What we ALL should be doing is tweeting, posting, calling, and screaming for everyone to NOT buy a 5G device.
The only way to help stop this madness is not buy the devices they run on.
If they are not being bought and used the concept fails. Corporations only understand the bottom line.
Also, bombard Tim Cook (Apple) and other tech leaders CIOs to NOT carry or manufacture 5G devices as a conscientious corporate good environmental policy by email, Twitter, any public platform.
Comment on youtube videos and share your condition and the science that shows 5G is so terrible for everything biological. All living beings including bees, birds, plants, trees and food...
How is 5G really doing? The answer, it seems, is complicated.
As a marketing concept, the next-generation wireless standard remains hot. The past week has borne that out. A federal judge on Tuesday issued a surprise ruling (https://www.wsj.com/articles/judge-approves-merger-of-t-mobile-and-sprint- 11581427244) that cleared the way for the long-pending merger of wireless carriers T-Mobile(TMUS) and Sprint (S), citing the "promises" of 5G among the reasons underpinning his decision. Later the same day, Samsung(005930.SE) introduced its three new Galaxy flagship phones (https://www.wsj.com/articles/samsung-unveils-new-lineup-of-smartphones-11581447601) for the year--all of which will run on 5G networks.
Other preparations haven't been quite so smooth. The most recent earnings season contained a few reports suggesting that 5G network expansion projects might be slowing as carriers wait for consumers to show more interest. Chip makers Xilinx(XLNX) and Cree, which supply components used in 5G networking gear, cited delays in 5G rollouts (https:// www.wsj.com/articles/superfast-5g-rollout-hits-slow-patch-some-equipment-suppliers-say-11581676202?emailToken= c211e38aaf3352f0c6ebb9912eec5155Z1CotGxqguxRAXLrToxkiNRlyvWuKcjk1dExELYGxdTpGM4B4YIrG/Ll93IzHhalA RHhAhxkYvfBpN4hokEX4hT6X0gHNWHL2BmmHIbQBuUOxDoQrbr4FJsPySs/PWh&reflink=article_copyURL_share) in their most recent quarterly calls. And Samsung, which makes both handsets as well as 5G network equipment, told investors on its own call that it expects its 5G business in South Korea to "shrink somewhat compared to last year."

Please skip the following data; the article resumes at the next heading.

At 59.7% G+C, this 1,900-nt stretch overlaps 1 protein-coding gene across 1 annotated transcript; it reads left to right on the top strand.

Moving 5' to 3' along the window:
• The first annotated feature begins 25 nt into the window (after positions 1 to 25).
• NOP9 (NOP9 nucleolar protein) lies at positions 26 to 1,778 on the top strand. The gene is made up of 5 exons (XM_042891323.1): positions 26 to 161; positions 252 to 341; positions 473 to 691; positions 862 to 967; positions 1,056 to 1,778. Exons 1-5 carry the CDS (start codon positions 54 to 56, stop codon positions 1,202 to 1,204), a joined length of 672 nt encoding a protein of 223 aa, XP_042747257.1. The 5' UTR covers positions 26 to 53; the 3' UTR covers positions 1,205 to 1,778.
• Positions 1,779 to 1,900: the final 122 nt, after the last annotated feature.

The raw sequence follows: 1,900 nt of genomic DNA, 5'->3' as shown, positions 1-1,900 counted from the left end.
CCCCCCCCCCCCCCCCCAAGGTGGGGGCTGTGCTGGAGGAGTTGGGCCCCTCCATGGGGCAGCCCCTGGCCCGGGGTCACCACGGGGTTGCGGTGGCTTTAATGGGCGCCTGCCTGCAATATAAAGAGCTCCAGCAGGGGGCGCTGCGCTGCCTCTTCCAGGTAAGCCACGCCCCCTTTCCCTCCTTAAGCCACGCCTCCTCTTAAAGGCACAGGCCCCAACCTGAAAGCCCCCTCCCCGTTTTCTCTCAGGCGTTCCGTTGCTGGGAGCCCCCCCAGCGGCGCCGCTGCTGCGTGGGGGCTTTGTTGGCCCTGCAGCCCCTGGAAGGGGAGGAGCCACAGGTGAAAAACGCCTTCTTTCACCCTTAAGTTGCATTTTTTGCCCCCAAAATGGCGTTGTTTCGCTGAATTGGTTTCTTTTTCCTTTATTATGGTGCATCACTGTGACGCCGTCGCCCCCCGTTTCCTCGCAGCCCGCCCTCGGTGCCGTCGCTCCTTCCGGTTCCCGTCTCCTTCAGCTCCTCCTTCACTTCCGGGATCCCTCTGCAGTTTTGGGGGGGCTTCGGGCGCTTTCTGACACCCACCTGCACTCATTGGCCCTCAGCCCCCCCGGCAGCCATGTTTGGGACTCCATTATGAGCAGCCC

That last revelation is sobering. South Korea was the first market to deploy 5G services (https://www.wsj.com/ articles/5g-is-here-starting-with-the-final-four-and-south-korea-11554333341) on a wide basis. Service launched in April 2019, but by year's end consumers already were complaining (https://www.wsj.com/articles/5g-underwhelms-in-its-first- big-test-11577788203) that it didn't live up to the hype. Part of the problem is that services marketed under the 5G label can vary widely in terms of speed (https://www.wsj.com/articles/5g-is-still-a-tough-call-11557229500) and availability. Some aren't much faster than existing 4G networks. And the fastest--including those using millimeter wave technology--currently are available only in certain dense urban areas due to their signal limitations.
Meanwhile, 5G devices remain expensive. Samsung's new 5G phones range in price from $999 to $1,399. The lowest of those would be the cheapest price seen in the U.S. for a 5G phone so far, but still a bundle for a product offering an unclear benefit. Samsung itself noted previously that smartphone prices creeping above the $1,000 range were "driving market resistance."
5G will see its biggest test this fall, when Apple (AAPL) Inc. is widely expected to launch its first 5G iPhones. Many assume this will spur adoption of the technology: Apple's (AAPL) share price has nearly doubled in the past 12 months in part based on hope for a 5G-driven "supercycle." But Apple's (AAPL) phones won't be cheap either given the cost of 5G chips and Apple's (AAPL) famous focus on maintaining industry-leading margins.
The onus will remain on carriers to get 5G services built out enough to attract consumers to invest in the phones. Verizon (VZ), AT&T (T) and T-Mobile all have broadcast aggressive plans in this vein for the year. Like its predecessors, 5G will one day be the default standard for all wireless devices. A growing number of companies and investors are counting on it happening sooner than later. That looks risky.
Write to Dan Gallagher at email@example.com (mailto:firstname.lastname@example.org)
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